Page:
Background: The Stellenbosch Municipality has released the Guidelines for Small Scale Embedded Generation in Stellenbosch Municipality 2015/2016 that embedded a Feed in Tariff for small (residential) scale solar PV system owners to connect their solar PV systems to the municipal grid network and sell their excess electricity generated back to the grid (Stellenbosch Municipality). The uptake of embedded solar PV systems was limited before the release of the policy and the Centre for Renewable and Sustainable Energy Studies (CRSES), who played a significant role in the development of the policy, hoping that it will incentivise residents to invest in solar PV systems, thus further opening the market for the technology. Market research involving local Stellenbosch residents, to determine their response to the new policy and FiT has, however, not been done.
Objectives: This study aims take the first steps towards generating evidence to evaluate the potential effectiveness of the policy and feed in tariff in achieving the CRSES's aim to help open the market for small-scale embedded solar PV technology by conducting qualitative research into participants' opinions on the policy and to identify any the social and policy barriers to the uptake of embedded solar photovoltaic generation at residential scale in Stellenbosch.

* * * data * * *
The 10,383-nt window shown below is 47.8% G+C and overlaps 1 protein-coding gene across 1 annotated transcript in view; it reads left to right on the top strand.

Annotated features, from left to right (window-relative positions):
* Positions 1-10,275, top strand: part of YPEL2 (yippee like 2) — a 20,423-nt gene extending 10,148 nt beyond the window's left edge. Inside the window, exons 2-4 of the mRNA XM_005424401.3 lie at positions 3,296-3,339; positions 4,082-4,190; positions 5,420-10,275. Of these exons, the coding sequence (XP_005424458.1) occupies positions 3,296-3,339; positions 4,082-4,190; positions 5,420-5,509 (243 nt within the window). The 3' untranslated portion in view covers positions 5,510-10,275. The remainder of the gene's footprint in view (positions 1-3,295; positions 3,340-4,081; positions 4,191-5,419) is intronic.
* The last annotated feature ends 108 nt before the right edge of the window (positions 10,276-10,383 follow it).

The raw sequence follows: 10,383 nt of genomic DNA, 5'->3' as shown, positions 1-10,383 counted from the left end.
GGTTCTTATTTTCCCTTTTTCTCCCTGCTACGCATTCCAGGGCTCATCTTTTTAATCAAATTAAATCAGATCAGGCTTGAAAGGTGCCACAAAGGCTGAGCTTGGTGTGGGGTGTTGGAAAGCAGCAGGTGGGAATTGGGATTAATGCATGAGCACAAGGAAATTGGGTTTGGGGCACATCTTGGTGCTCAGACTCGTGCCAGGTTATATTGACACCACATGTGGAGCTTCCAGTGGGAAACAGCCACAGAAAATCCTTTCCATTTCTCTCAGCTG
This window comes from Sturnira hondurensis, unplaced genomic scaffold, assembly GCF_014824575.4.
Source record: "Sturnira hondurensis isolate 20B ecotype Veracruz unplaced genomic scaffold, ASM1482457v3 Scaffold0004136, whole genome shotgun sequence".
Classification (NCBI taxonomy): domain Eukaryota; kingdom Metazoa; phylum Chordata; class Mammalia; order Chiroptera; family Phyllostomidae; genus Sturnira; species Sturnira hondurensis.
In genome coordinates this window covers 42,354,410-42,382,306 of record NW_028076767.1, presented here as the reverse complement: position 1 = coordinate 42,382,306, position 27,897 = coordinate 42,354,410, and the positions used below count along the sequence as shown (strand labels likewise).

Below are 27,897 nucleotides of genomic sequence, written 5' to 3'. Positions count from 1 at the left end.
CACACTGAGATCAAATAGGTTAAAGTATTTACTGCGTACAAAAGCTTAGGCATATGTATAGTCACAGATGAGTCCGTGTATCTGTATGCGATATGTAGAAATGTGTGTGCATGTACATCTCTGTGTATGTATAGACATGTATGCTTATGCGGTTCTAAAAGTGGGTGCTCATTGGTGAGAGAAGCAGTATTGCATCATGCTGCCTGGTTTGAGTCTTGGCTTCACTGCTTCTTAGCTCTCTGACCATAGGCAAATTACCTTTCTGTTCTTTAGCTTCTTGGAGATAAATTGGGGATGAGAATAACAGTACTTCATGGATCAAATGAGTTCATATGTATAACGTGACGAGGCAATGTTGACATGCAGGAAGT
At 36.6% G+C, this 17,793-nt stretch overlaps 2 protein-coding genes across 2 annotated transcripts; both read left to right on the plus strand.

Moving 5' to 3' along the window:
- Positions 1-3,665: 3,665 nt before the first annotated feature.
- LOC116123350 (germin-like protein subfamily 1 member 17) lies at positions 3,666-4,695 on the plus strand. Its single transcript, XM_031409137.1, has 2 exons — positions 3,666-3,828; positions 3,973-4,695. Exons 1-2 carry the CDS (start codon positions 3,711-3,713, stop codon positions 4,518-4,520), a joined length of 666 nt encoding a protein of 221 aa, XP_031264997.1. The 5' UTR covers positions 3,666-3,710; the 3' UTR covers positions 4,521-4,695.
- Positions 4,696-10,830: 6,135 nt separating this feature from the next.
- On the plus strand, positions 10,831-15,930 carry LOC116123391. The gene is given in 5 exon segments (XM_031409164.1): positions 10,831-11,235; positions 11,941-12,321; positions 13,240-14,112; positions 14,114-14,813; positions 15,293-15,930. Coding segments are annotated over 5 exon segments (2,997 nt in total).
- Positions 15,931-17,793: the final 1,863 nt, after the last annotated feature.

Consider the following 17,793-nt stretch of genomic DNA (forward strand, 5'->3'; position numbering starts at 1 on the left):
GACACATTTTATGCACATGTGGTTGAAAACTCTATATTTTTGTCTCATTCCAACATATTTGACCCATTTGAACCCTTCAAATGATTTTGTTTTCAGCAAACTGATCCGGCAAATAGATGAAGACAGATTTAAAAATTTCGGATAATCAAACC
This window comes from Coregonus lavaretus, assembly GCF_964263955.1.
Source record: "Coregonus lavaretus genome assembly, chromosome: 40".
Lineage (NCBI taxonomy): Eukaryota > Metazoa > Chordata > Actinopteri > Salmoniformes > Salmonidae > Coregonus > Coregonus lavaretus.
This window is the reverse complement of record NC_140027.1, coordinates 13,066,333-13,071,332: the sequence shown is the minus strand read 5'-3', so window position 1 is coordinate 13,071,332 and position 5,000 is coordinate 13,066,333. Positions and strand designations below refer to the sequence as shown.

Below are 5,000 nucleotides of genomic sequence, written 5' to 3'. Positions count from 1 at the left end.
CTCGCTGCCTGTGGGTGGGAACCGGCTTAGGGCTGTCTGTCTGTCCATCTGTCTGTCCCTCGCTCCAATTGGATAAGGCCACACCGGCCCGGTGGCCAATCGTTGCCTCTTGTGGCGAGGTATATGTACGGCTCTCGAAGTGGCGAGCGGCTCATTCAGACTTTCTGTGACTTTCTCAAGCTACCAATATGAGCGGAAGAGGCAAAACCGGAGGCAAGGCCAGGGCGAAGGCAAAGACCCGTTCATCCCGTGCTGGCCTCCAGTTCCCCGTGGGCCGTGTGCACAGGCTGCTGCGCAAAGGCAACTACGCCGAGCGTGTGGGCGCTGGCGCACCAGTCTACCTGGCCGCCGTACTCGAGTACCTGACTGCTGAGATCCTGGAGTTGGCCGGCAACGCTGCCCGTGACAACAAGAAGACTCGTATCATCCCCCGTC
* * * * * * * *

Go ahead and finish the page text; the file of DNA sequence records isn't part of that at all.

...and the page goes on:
Methods: Qualitative research in the form of a focus group and three interviews with key policy makers to determine the residents' opinions and expectations. The results are analysed from a perspective of complexity and triangulated with broader theory on sustainable development and complexity theory.
Results: There is a misalignment of expectations and goals of residents, policy makers and external organisations such as CRSES
Conclusions: This misalignment is due to a lack of research and is a barrier to uptake of solar PV systems. Relations between policy makers and residents are negatively affected. More inclusive and engaging research/data gathering is required to generate relevant evidence that captures the relevant complexity in order to better inform policy makers' effective decision making for sustainable development.